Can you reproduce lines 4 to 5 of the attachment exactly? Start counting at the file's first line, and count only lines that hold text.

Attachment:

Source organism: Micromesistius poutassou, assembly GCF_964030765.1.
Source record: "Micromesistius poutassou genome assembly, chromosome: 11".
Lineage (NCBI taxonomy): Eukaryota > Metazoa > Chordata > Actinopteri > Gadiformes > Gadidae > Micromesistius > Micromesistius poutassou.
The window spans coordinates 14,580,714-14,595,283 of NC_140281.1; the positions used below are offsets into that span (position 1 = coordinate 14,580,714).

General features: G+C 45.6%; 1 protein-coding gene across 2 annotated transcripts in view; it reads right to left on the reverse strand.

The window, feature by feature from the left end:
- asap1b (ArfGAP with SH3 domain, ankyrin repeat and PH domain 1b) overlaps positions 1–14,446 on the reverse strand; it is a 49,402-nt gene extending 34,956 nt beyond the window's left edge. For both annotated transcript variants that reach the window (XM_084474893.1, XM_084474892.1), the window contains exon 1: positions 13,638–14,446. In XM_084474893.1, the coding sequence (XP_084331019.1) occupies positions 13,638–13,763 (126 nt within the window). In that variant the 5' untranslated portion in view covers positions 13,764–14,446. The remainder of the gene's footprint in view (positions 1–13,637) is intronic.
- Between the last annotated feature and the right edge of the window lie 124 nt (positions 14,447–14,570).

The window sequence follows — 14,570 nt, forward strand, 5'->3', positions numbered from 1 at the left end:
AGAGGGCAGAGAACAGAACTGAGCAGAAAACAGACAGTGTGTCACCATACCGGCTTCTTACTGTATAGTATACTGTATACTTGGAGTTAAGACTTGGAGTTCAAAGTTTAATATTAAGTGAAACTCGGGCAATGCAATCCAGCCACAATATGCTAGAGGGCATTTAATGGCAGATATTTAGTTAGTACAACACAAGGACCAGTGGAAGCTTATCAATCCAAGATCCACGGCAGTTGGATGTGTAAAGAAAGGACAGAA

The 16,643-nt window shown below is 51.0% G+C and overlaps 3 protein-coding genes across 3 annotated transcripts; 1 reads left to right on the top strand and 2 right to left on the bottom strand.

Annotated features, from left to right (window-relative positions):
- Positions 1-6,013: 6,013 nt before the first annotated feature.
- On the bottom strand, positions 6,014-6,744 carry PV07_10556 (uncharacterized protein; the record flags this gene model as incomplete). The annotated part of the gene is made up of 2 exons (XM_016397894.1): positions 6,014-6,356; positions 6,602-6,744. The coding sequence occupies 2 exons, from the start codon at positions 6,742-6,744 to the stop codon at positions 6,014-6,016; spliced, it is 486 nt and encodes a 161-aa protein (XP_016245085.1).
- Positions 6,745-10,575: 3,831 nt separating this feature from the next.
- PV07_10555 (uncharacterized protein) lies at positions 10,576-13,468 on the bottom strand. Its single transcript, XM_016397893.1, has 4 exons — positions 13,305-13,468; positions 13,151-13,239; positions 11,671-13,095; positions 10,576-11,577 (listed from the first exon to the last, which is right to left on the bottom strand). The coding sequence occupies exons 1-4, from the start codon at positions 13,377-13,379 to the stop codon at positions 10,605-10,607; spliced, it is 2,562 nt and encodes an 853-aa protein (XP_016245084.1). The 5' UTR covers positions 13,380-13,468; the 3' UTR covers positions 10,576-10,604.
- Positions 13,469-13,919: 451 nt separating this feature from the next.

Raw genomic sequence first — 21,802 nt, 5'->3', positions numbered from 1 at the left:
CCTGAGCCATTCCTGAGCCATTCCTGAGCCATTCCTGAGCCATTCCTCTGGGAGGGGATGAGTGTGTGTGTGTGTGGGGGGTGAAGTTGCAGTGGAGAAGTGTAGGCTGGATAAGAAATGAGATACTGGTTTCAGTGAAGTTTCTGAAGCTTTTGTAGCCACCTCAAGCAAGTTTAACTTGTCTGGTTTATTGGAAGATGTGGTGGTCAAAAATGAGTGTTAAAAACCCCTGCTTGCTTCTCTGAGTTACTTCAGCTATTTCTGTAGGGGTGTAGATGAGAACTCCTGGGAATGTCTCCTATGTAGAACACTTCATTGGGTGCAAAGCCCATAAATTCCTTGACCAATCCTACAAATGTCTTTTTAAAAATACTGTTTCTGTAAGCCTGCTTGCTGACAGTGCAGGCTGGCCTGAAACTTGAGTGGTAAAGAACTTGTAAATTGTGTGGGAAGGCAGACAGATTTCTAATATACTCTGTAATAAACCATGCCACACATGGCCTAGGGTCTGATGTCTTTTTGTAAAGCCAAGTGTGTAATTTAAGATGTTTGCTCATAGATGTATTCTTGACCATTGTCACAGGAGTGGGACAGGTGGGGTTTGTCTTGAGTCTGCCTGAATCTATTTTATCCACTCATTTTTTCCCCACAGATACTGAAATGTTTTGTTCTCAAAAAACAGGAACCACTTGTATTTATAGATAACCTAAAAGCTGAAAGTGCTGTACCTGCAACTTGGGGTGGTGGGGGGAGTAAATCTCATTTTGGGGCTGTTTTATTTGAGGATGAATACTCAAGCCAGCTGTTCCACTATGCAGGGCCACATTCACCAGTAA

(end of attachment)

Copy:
The window spans coordinates 14,580,714-14,595,283 of NC_140281.1; the positions used below are offsets into that span (position 1 = coordinate 14,580,714).

General features: G+C 45.6%; 1 protein-coding gene across 2 annotated transcripts in view; it reads right to left on the reverse strand.